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I have a friend who is a music artist who wants to protect his name. Which should he apply for a service mark or a trademark?

Marion, IL |
Filed under: Trademarks Business

i have a friend who is in the studio recording and wants to protect his stage name.Which should he apply for a service mark or a trademark?

Attorney Answers 6

Posted

Your friend should contact an entertainment or IP attorney.

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Posted

It may be both, for the "entertainment" services offered, and for the "goods" (e.g., music albums, etc.) sold. You can generally specify more than one class with a single trademark/service mark filing.

This is not to be construed as legal advice, and I am not your attorney, A conflict check and engagement letter would necessarily be required before any retention or attorney/client privilege exists.

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Posted

I agree with the responses given by my colleagues. However, I want to simplify the matter. The federal statue covering trademark actually uses the term "mark" and there is not distinction between a trademark and a service mark.

I agree that he probably will have a combination of goods and services protected.

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Posted

There is no practical difference. While it is easier to refer to trademarks that identify services as service marks and those that ID goods as trademarks they are both in fact trademarks.

Your friend should contact a lawyer that can conduct the proper clearance on the name and make certain it is filed properly with the USPTO.

I will link you to some helpful TM info below and most of us here, including myself, offer a free phone consult.

Best regards,
Frank
Natoli-Lapin, LLC
(see Disclaimer)

The law firm of Natoli-Lapin, LLC (Home of Lantern Legal Services) offers our flat-rate legal services in the areas of business law and intellectual property to entrepreneurs, small-to-medium size businesses, independent inventors and artists across the nation and abroad. Feel free to call for a free phone consultation; your inquiries are always welcome: CONTACT: 866-871-8655 Support@LanternLegal.com DISCLAIMER: this is not intended to be specific legal advice and should not be relied upon as such. No attorney-client relationship is formed on the basis of this posting.

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Posted

Also realize that the majority of "names" may not meet criteria for registration, but that does not mean that it will not become a trademark over time (Apple, Pink, etc.).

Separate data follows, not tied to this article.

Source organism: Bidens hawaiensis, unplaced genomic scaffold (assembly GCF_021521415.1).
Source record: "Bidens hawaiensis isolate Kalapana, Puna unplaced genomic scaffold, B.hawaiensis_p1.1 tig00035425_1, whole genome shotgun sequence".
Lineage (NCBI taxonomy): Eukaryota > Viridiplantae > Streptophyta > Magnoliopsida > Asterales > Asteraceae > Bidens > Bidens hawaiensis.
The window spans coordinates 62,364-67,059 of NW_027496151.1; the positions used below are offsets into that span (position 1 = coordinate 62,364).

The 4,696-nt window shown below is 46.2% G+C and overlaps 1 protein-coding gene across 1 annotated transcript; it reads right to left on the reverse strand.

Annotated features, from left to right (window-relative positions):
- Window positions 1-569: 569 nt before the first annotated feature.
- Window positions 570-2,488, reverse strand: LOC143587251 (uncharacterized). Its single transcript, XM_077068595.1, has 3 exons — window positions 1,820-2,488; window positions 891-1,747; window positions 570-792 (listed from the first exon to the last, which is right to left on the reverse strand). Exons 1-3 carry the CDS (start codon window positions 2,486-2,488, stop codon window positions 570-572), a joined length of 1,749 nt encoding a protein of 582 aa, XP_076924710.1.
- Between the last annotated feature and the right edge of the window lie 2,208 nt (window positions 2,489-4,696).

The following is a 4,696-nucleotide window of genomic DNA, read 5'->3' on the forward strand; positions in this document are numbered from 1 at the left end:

Any artist needs an attorney, not only to protect their name, but to protect their work.

My disclaimer is simply that Avvo already has an adequate disclaimer.

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Posted

I disagree with my colleague. A trademark prior to registration is notated as TM to signify a "good." A service mark prior to registration is notated as SM to signify a "service." There are classification you can register under, some are for goods and others are for services. An artist could qualify and register marks under several types of classifications, both goods and services. Your music artist friend should consult with an entertainment attorney for sound advice on what works best for his career.

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4 comments

Frank A. Natoli

Frank A. Natoli

Posted

They are both trademarks. Those common law qualifiers (TM, SM) are used as you say but have no legal significance other than to serve as a notice mechanism.

Ivan Jose Parron

Ivan Jose Parron

Posted

I respectfully disagree. Use of notice mechanism while advertising a product or service in commerce is part of the process of registration. That is why registration requires specimens. So that the USPTO can verify that you have put the world on notice of your use. If every attorney followed your school of thought, no attorney would ever advise their client to use any notice mechanism.

Frank A. Natoli

Frank A. Natoli

Posted

Oy, there is some misunderstanding here, but the issue borders irrelevant so I pass on further clarification. Best, F.

David M. Slater

David M. Slater

Posted

Generally, you are much better off having an attorney assist you with the registration of your trademark. They can advise you as to potential conflicts, confusing similarity with other trademarks, and the difficulties of a trademark that is too generic. But I often run across individuals who cannot afford the legal fee of registering a trademark, and choose to do it themselves online at the trademark office website, www.uspto.gov. Some of them have done ok jobs if they followed the instructions carefully. Your friend would probably want to register his name in Class 41 for entertainment services and Class 9 for CDs and DVDs. I tend to agree with Mr. Natoli that the distinction between a trademark (symbol-TM) and a service mark (symbol-SM) has become relatively unimportant. Many are using the TM-symbol for services, and this should not affect the legal notice that is being provided to the public or the ability to obtain registration of the trademark/service mark.

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